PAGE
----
WHO says new flu vaccine feasible, as much of Mexico shuts down | World| Breakings news and perspectives from around the globe | DW | 01.05.2009
  1. Inhalt
  2. Navigation
  3. Weitere Inhalte
  4. Metanavigation
  5. Suche
  6. Choose from 30 Languages


WHO says new flu vaccine feasible, as much of Mexico shuts down

As more countries confirm cases of swine flu, the World Health Organization says existing vaccines are of no use, but that a new prophylactic drug could be made in a short period of time.

A manwith a surgical mask over his mouth rides the Mexico City subway

Travellers in Mexico City take precautions above and below ground

From building sites to barber shops, much of Mexico will be shut down for the next five days after the government extended a public holiday in an effort to stem the spread of a highly contagious outbreak of swine flu.

In accordance with a presidential order, most non-essential government offices, factories and businesses will be shuttered and employees are being asked to stay home from May 1-5.

The move coincides with a meeting in Geneva on Friday of the World Health Organization (WHO), which discussed the deadly outbreak of swine flu in at least 13 countries worldwide.

Conventional vaccines not effective

German health officials board a passenger plane which has arrived from Mexico

German health officials have been checking airplanes arriving from Mexico

The WHO had a mixed bag of news to report, saying that existing vaccines for influenza were of little use against the new AH1N1 strain of swine flu. The global health body did say, however, that it had no doubt that a viable vaccine against the new virus could be made within four to six months. The WHO said samples of a new flu shot medicine would be ready to send to manufacturers by the end of this month.

Three more countries, including Germany, on Friday confirmed their first cases of human-to-human swine flu infections. Scottish authorities reported the first case in Britain involving someone who had not been to Mexico, but had been in contact with people who had. Denmark said one of its citizens, who contracted the strain, had recently returned from New York.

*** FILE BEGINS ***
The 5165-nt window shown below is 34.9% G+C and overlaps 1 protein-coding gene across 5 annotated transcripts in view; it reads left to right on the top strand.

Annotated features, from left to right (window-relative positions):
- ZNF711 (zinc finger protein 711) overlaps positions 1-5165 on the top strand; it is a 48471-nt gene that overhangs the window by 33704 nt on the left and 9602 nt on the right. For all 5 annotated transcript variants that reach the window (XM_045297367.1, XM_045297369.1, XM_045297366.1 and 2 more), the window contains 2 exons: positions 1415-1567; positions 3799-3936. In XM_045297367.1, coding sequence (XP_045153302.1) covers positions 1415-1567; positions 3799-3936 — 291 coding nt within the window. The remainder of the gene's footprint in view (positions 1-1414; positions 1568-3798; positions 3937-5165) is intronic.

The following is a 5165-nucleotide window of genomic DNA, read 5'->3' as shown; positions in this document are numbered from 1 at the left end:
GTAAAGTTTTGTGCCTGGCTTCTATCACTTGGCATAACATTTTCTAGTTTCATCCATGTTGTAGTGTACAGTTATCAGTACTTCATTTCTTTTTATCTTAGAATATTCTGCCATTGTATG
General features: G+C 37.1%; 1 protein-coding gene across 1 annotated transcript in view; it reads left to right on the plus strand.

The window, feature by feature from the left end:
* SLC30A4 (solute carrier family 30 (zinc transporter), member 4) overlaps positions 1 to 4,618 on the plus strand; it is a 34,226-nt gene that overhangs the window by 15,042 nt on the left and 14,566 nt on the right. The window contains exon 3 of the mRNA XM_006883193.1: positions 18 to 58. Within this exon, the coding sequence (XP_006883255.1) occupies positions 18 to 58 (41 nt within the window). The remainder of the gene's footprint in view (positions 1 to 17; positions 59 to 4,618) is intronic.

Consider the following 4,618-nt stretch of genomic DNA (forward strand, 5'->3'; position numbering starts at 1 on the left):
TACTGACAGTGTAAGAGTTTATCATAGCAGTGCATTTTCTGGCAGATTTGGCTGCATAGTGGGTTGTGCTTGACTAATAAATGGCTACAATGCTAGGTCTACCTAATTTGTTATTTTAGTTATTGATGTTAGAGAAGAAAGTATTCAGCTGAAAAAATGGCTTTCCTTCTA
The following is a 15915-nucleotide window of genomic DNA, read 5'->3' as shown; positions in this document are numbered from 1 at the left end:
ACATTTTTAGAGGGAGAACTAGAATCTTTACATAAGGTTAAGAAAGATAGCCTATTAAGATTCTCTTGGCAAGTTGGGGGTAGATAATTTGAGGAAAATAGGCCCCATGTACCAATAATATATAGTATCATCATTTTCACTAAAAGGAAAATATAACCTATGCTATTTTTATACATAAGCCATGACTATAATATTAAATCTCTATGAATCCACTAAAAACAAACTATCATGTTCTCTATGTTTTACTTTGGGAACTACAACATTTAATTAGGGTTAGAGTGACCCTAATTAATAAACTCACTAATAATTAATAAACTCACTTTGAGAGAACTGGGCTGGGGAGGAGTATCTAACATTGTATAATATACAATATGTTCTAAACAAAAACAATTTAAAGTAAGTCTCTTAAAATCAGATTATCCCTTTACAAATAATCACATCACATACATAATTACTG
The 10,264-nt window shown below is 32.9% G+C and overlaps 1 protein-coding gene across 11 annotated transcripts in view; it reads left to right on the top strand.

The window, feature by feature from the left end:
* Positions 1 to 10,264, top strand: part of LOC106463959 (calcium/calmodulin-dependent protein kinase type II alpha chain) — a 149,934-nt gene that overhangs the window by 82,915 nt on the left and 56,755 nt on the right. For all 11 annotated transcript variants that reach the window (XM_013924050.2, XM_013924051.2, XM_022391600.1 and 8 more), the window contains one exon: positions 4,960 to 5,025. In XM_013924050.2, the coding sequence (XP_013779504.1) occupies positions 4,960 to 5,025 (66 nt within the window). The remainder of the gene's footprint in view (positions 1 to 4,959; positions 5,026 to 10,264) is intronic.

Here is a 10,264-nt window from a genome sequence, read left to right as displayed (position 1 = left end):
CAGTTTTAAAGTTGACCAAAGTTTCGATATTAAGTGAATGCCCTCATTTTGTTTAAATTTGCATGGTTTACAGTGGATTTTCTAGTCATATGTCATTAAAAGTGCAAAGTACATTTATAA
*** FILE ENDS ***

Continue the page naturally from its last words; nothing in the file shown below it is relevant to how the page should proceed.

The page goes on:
In Germany, a nurse in Bavaria became infected, despite quarantine precautions, after treating a patient with the virus. She is reported to have already recovered.

China also confirmed its first case in Hong Kong after a Mexican man, who arrived via Shanghai, tested positive.

Flu flummoxes specialists

Meanwhile, U.S. health experts say the outbreak of swine flu may not be as severe as it first looked. The Centers for Disease Control in Atlanta (CDC) said most of the cases outside Mexico have been mild.

German medical staff

German doctors and medical staff prepare for more patients

Mexico has reported 176 flu-related deaths, but only 11 or 12 so far have reportedly been confirmed as the H1N1 variety.

Epidemiologists have been struggling to explain why so many deaths have occurred in Mexico and essentially nowhere else, and have yet to come up with a satisfactory answer. This uncertainty is one reason why the WHO continues to warn of the possibility of a worldwide pandemic. The only death outside Mexico was a Mexican boy visiting Texas in the United States.

The 13 countries to have reported cases so far are Germany, the Netherlands, Spain, Britain, Austria, Switzerland, Denmark, Israel, New Zealand, Mexico, the United States, Canada and China.

DW recommends

Audios and videos on the topic